Well it’s been quite a week recently, set against the turmoil in government circles.
We had meetings with Natural England and the Environment Agency discussing its Broads fisheries management or lack of it and an update on all things Hoveton.
Lets start with Hoveton and the plan to isolate it with Fish Barriers and bio-manipulate its fish stock. After 5 years of campaign and legal challenges, Natural England still can’t conclude all the necessary steps needed to invoke any barriers. So has decided to “pause” its own words and abandon the current concept of isolation set against an improvement in Phosphate levels since it removed much of the sediment and more significantly is the improvement in water quality on the River Bure. So the intention now is to improve the riverine flow into the Broad and increase the monitoring over the next 3 years to measure any further improvement.
We feel this is a significant outcome, set against our long 5 year campaign, which in recent months has shown the wider ecological challenges facing the whole Broads is Climate Change and Salinity and not the single focus on a private Broad, albeit in poor condition to the decrement of the wider system and any precautionary principle.
Whether our co-ordinated campaign on September’s significant saline event brought this to the fore, we don’t know. But our joint legal challenge with the Angling Trust and Fish Legal clearly raised the bar and gave us the right result.
EA Fisheries Engagement
Moving on to the discussions with the EA management team led by Simon Hawkins.
Simon introduced the meeting he had called with us and positioned the EA as being put into a corner by government policy and funding cuts. He felt that more was to come for 2023.
Set against this, he is looking for new ways of supporting environment objectives within the constrained financial framework.
We produced a 15 page evidenced portfolio challenging their ability to provide any meaningful fisheries service within the Broads and surrounding catchment. Yes it was quite expressive in its language as set against other fisheries teams under Simon’s leadership clearly something is amiss.
The local management naturally attempted to defend their teams position, which I personally challenged as poor leadership and gave examples that under my time in business both public and private sector, these sort of performance outcomes would have serious ramifications for both the staff and the management for overseeing it.
We agreed that communications had failed on every level and we would be more than willing to publish some good news if only we had notice.
We could have continued discussions with this challenge looking at the past, but Simon felt the time was right to look forward and giving the political landscape it needed a new approach in working in partnerships, something BASG had achieved previously. But in recent times had become stalled for whatever reason.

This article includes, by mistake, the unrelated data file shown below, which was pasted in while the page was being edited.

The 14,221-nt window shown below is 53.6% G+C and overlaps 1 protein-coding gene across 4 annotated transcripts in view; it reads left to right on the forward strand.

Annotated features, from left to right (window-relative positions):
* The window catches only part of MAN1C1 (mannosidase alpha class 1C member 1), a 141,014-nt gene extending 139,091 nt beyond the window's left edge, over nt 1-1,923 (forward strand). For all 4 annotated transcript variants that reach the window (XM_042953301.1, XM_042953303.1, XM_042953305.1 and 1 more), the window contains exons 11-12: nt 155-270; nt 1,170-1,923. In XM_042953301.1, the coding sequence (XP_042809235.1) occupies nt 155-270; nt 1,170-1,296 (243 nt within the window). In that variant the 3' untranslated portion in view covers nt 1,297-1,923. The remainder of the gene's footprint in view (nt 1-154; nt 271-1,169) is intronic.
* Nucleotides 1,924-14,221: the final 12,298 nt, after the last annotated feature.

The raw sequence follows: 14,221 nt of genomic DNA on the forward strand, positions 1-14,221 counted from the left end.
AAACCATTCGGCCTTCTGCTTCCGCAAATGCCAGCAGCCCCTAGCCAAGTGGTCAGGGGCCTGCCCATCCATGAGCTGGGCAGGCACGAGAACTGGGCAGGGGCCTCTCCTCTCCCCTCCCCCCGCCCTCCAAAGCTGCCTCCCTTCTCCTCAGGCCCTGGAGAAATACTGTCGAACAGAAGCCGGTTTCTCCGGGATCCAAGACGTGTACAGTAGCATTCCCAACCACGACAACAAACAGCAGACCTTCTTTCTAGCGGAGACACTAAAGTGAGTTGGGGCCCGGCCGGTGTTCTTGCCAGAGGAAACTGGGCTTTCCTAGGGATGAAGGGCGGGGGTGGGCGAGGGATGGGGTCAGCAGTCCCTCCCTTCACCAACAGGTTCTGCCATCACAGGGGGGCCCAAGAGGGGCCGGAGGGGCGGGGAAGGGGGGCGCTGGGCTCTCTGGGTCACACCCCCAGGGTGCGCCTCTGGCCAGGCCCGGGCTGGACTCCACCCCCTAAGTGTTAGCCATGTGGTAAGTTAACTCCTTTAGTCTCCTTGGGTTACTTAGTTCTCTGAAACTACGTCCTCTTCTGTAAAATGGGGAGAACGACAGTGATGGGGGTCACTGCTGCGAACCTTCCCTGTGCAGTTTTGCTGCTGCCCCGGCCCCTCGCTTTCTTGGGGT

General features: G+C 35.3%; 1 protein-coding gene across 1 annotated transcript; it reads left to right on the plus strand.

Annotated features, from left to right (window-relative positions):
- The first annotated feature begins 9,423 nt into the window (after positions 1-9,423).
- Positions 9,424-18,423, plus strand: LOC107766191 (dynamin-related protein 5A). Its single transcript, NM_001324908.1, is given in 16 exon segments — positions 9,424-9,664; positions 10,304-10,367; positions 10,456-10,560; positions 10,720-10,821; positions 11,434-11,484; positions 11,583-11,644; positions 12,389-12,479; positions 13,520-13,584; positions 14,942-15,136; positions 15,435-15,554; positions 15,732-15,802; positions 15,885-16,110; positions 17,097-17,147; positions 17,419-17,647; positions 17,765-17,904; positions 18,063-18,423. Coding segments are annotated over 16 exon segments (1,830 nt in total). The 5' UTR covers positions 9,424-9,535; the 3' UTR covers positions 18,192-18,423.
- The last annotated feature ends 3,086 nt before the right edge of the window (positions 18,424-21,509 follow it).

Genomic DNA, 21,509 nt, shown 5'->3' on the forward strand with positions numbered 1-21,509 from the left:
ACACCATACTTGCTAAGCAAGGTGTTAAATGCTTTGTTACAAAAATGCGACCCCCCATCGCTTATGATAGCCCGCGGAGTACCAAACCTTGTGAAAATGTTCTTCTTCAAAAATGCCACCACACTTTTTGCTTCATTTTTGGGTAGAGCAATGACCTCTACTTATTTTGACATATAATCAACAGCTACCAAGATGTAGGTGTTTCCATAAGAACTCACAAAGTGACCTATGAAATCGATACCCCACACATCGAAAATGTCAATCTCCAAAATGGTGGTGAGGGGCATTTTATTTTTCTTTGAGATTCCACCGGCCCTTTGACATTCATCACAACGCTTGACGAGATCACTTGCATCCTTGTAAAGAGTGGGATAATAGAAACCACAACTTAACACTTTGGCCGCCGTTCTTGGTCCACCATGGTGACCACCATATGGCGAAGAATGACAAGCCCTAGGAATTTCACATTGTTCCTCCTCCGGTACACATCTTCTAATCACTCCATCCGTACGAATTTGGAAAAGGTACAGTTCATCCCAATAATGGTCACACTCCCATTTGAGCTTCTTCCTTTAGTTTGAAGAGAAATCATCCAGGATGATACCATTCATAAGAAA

Moving forward we agreed in principle to explore a wide range of 3rd sector engagements in order to enable improved environmental outcomes in the Broadland fishery.
We all felt that this is broader than just fisheries, but the whole Broads Ecology and it’s wildlife as they are intrinsically linked. With avian flu being one such example on who should manage the collection of dead carcasses, no different to dead fish, both subsequently left to rot currently with the resultant public disgust.
So we felt setting some high level definition of what service would we want to see provided would be a sound building block.
The next steps would be to define some sort of underlying grouping of activities such as reactive, proactive and defensive. It would then follow on who would deliver these resultant outcomes, either through statutory authorities or through the 3rd sector in a new model of engagement. Something akin to what we see in the Netherlands VBS.
Therefore, there is lots to think about and what this means to BASG and whether anglers should broaden their horizons and become part of a wider Ecological task force to help save the Broads we all dearly love.
Across in the Wensum, finally after nearly two years the bank breach above Bintree Mill has finally been repaired. Not a good reflection on how to look after one of England’s prized SSSI’s.
The Agency has also now also agreed to investigate the health of Wensum Roach, following the initial concerning findings of PhD student Calum Ramage of the poor health of Roach at Hellesden. The EA will be undertaking their own studies with the National Fish Labs based in Brampton in the next two months.
After careful consideration, we have decided that little has being forthcoming from the numerous monthly members meetings we have held since the start of 2022. We have therefore decided to go back to a single annual general meeting and hold focused working groups when needed to progress items forward.
Finally I would like to clarify our position on damage caused by the September Saline incursions. BASG are all volunteers nobody is paid for anything, its volunteers spent 100’s of hours undertaking salinity readings and taking images of dead and dying fish right across the Broads. Be in no doubt the clear evidence is that around a million juvenile fish died through salinity. Yes we were surprised and pleased that the Broads Angling Festival was a success again this year with some excellent weights. But you don’t catch the class of fish that was overcome by saline, that’s next years and the following years target. It’s so easy to dismiss this and just say, well we caught so it must be fine. That’s not what the fishery science and evidence is telling us.